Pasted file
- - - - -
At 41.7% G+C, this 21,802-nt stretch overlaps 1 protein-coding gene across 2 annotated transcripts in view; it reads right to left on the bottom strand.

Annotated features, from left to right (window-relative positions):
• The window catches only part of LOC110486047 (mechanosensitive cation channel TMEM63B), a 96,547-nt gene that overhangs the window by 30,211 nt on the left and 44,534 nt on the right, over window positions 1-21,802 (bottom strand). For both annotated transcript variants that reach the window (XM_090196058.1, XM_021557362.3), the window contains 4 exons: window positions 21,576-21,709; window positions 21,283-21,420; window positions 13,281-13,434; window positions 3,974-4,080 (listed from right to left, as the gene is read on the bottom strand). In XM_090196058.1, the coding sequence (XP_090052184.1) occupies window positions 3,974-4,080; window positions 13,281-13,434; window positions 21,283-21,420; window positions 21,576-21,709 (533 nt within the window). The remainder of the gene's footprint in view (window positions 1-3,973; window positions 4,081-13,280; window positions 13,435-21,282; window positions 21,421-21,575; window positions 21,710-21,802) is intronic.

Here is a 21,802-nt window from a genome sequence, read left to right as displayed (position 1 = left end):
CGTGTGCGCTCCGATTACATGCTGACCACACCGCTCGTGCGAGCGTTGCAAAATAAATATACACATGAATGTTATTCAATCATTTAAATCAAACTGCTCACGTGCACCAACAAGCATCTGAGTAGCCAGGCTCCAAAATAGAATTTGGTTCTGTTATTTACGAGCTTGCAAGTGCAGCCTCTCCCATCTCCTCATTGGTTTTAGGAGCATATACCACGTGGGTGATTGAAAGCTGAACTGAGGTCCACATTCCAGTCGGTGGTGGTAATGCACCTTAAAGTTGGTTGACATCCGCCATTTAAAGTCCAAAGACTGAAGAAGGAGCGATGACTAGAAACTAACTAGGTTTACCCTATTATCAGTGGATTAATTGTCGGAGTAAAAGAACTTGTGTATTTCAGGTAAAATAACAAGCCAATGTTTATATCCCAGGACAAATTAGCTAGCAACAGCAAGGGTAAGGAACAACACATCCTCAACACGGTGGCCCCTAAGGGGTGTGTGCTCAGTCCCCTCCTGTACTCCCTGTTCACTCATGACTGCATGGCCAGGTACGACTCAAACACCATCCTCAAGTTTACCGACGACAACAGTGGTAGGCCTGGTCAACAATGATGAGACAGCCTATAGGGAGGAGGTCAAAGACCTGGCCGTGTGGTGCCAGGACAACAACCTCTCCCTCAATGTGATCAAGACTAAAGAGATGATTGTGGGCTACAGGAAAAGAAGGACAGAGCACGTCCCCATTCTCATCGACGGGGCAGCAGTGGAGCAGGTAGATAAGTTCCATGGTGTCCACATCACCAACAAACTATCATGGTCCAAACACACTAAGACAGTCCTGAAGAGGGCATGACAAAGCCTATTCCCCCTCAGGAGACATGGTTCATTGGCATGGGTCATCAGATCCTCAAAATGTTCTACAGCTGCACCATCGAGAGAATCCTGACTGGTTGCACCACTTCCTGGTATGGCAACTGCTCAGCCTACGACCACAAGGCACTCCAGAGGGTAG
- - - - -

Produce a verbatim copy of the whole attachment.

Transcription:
At 41.7% G+C, this 21,802-nt stretch overlaps 1 protein-coding gene across 2 annotated transcripts in view; it reads right to left on the bottom strand.

Annotated features, from left to right (window-relative positions):
• The window catches only part of LOC110486047 (mechanosensitive cation channel TMEM63B), a 96,547-nt gene that overhangs the window by 30,211 nt on the left and 44,534 nt on the right, over window positions 1-21,802 (bottom strand). For both annotated transcript variants that reach the window (XM_090196058.1, XM_021557362.3), the window contains 4 exons: window positions 21,576-21,709; window positions 21,283-21,420; window positions 13,281-13,434; window positions 3,974-4,080 (listed from right to left, as the gene is read on the bottom strand). In XM_090196058.1, the coding sequence (XP_090052184.1) occupies window positions 3,974-4,080; window positions 13,281-13,434; window positions 21,283-21,420; window positions 21,576-21,709 (533 nt within the window). The remainder of the gene's footprint in view (window positions 1-3,973; window positions 4,081-13,280; window positions 13,435-21,282; window positions 21,421-21,575; window positions 21,710-21,802) is intronic.

Here is a 21,802-nt window from a genome sequence, read left to right as displayed (position 1 = left end):
CGTGTGCGCTCCGATTACATGCTGACCACACCGCTCGTGCGAGCGTTGCAAAATAAATATACACATGAATGTTATTCAATCATTTAAATCAAACTGCTCACGTGCACCAACAAGCATCTGAGTAGCCAGGCTCCAAAATAGAATTTGGTTCTGTTATTTACGAGCTTGCAAGTGCAGCCTCTCCCATCTCCTCATTGGTTTTAGGAGCATATACCACGTGGGTGATTGAAAGCTGAACTGAGGTCCACATTCCAGTCGGTGGTGGTAATGCACCTTAAAGTTGGTTGACATCCGCCATTTAAAGTCCAAAGACTGAAGAAGGAGCGATGACTAGAAACTAACTAGGTTTACCCTATTATCAGTGGATTAATTGTCGGAGTAAAAGAACTTGTGTATTTCAGGTAAAATAACAAGCCAATGTTTATATCCCAGGACAAATTAGCTAGCAACAGCAAGGGTAAGGAACAACACATCCTCAACACGGTGGCCCCTAAGGGGTGTGTGCTCAGTCCCCTCCTGTACTCCCTGTTCACTCATGACTGCATGGCCAGGTACGACTCAAACACCATCCTCAAGTTTACCGACGACAACAGTGGTAGGCCTGGTCAACAATGATGAGACAGCCTATAGGGAGGAGGTCAAAGACCTGGCCGTGTGGTGCCAGGACAACAACCTCTCCCTCAATGTGATCAAGACTAAAGAGATGATTGTGGGCTACAGGAAAAGAAGGACAGAGCACGTCCCCATTCTCATCGACGGGGCAGCAGTGGAGCAGGTAGATAAGTTCCATGGTGTCCACATCACCAACAAACTATCATGGTCCAAACACACTAAGACAGTCCTGAAGAGGGCATGACAAAGCCTATTCCCCCTCAGGAGACATGGTTCATTGGCATGGGTCATCAGATCCTCAAAATGTTCTACAGCTGCACCATCGAGAGAATCCTGACTGGTTGCACCACTTCCTGGTATGGCAACTGCTCAGCCTACGACCACAAGGCACTCCAGAGGGTAG